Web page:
The Bolshoi has long been inextricably tied to Russian society and government (the school and theater are government institutions), neither of which exude propriety these days. David Remnick explained the connection most clearly in a New Yorker piece after the acid attack: "Since the nineteenth century, the country's two principal stages -- the Mariinsky, in St. Petersburg, and the Bolshoi, in Moscow -- have acted as microcosms of imperial Russia, Soviet Russia, and, now, Vladimir Putin's Russia."

Putin, of course, seems more interested in riding horses shirtless than critiquing pirouettes. He did accompany his wife to a ballet at the Grand Kremlin Palace in June. On their way out after the first act, the couple told a TV reporter they were divorcing. The whole evening seemed more staged than that night's performance of "La Esmeralda."

"The Bolshoi is a ten-minute walk from the Kremlin. Historically, it might as well have been an annex," Remnick wrote. Star ballerina Svetlana Zakharova is a member of Parliament. American David Hallberg once spoke of receiving his invitation to join the company over lunch with Filin. Already a star in the U.S. (he's still a member of the American Ballet Theatre), Hallberg said he asked many questions, "Like, 'Do you really mean this?' They said, 'We have gotten approval from the Kremlin.'"

You don't see New York City Ballet dancers moonlighting in Congress, and I don't think the White House is consulted about Russian imports to the American Ballet Theatre. Of course, American ballet itself is more or less a Russian import. As the New York Times put it: "The ballet pipeline used to run mainly in one direction. Russians -- Baryshnikov and Balanchine, Godunov and Nureyev -- went (or defected) to the West. But now a handful of young Americans are venturing the other way."

Traveling the other direction still seems a bit like trying to mount the down escalator. Foreigners such as Womack pay $18,000 a year to train with the Russian dancers at the Bolshoi academy; the Russians study free. Womack complained that she had trouble getting a work visa and received short-term contracts rather than the "state" contract Russian dancers typically get.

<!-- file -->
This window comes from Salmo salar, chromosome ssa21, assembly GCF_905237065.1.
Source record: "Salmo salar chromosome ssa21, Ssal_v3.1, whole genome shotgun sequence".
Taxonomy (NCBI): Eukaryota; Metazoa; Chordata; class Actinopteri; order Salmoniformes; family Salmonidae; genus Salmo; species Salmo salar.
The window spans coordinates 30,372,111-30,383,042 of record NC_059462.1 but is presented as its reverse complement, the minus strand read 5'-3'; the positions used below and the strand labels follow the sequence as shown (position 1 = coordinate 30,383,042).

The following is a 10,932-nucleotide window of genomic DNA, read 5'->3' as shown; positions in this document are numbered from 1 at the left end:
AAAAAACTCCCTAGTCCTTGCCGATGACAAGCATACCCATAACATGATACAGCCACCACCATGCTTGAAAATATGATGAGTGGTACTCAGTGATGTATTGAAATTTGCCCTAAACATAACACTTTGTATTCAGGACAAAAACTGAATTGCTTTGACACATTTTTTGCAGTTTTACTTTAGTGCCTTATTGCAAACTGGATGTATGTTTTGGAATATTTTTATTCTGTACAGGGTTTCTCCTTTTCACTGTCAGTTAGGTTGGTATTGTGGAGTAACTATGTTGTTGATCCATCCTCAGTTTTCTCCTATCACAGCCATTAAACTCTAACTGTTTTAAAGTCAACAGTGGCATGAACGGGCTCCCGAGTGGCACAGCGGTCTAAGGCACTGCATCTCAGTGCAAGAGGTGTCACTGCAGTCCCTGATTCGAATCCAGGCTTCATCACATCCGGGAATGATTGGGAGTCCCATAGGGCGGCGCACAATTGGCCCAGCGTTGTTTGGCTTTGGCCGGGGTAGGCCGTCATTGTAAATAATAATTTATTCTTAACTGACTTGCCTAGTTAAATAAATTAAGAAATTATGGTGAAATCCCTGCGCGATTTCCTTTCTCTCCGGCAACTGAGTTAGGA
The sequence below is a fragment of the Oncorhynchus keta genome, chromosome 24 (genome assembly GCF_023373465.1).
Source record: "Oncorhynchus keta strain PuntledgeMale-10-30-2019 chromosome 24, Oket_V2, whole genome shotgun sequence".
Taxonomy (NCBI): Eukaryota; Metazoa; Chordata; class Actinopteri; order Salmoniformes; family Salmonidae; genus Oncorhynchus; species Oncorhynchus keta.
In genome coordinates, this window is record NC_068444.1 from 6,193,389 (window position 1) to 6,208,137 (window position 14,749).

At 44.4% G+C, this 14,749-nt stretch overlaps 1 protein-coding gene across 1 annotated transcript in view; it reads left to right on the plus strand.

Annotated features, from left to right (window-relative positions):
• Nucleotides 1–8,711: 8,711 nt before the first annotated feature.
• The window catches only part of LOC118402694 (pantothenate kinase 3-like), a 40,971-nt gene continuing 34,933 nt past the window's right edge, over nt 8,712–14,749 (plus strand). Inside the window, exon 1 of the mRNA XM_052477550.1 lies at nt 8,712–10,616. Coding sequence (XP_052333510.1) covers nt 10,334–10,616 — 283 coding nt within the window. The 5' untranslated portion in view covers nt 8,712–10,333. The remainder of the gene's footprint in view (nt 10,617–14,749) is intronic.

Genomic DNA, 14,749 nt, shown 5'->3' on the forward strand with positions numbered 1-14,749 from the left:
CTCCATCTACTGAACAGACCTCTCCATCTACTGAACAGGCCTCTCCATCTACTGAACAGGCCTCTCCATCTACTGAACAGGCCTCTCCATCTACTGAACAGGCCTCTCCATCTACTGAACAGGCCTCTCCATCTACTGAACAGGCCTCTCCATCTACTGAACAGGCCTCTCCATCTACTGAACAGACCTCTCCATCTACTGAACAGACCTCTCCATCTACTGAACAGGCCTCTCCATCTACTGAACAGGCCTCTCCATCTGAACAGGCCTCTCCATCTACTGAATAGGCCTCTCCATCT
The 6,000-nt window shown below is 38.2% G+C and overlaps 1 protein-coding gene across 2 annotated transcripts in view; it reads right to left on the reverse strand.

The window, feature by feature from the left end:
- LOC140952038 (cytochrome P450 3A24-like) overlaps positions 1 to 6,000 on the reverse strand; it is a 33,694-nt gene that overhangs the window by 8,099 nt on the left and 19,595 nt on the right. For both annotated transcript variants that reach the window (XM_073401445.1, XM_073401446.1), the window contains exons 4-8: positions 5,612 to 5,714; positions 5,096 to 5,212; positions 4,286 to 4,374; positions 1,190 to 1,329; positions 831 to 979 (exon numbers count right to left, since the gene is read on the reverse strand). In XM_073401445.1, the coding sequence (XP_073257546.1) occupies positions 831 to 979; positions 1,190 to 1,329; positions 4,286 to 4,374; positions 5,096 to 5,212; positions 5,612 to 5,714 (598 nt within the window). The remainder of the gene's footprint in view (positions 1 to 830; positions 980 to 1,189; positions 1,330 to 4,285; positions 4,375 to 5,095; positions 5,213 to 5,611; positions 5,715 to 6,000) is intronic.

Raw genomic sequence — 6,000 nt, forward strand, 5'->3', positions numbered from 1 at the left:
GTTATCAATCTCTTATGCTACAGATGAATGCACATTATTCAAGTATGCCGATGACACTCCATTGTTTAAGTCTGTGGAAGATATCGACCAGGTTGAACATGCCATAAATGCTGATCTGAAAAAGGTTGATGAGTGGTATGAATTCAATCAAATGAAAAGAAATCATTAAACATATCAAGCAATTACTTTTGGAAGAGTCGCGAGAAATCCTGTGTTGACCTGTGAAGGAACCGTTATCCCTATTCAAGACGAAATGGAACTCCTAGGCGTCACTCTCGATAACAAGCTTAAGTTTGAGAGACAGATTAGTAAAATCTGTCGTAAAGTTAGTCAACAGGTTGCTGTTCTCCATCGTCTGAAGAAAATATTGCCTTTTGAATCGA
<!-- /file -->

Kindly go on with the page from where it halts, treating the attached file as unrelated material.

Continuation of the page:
Of course, there's another potential factor in Womack's unseemly accusations: resentment. The transition from being the star of a premier ballet school to shuffling along in the back row of swans in a renowned company is notoriously humbling. It's uncommon, at least in the U.S., for young ballet dancers to receive many flashy roles early in their careers. As the AFP pointed out, while Womack's webpage says she signed a soloist contract in 2012, the Bolshoi's official website listed her as a member of the corps de ballet. Some at the Bolshoi suggest she simply was not skilled enough to dance the roles she wanted.

The opaque nature of the ballet world makes it all but impossible to know. The art requires youthful training, so maturity and societal awareness are filtered through studio walls. If you pursue ballet at the highest level, you necessarily push school and normal teenage life aside. Being a dancer is a job that asks unreasonable feats of the human body, all the while encouraging the most gifted to reach new heights of physical exuberance. It differs from sports not in the physical exertion it requires but in the subjectivity it enshrines. One person's judgment can determine the course of a career.

Intense relationships flourish, on and off stage, as the result of such insularity, physicality and the sometimes unquenchable thirst to succeed. Once boundaries blur, it becomes hard to ascertain whether impeccable turnout or bribery -- emotional or otherwise -- won the lead role, and whether sickled feet or sex lost it.

At the Bolshoi, boundaries seem to have altogether disappeared. Unless, of course, they were never there in the first place.

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To contact the author on this story:
Zara Kessler at zkessler@bloomberg.net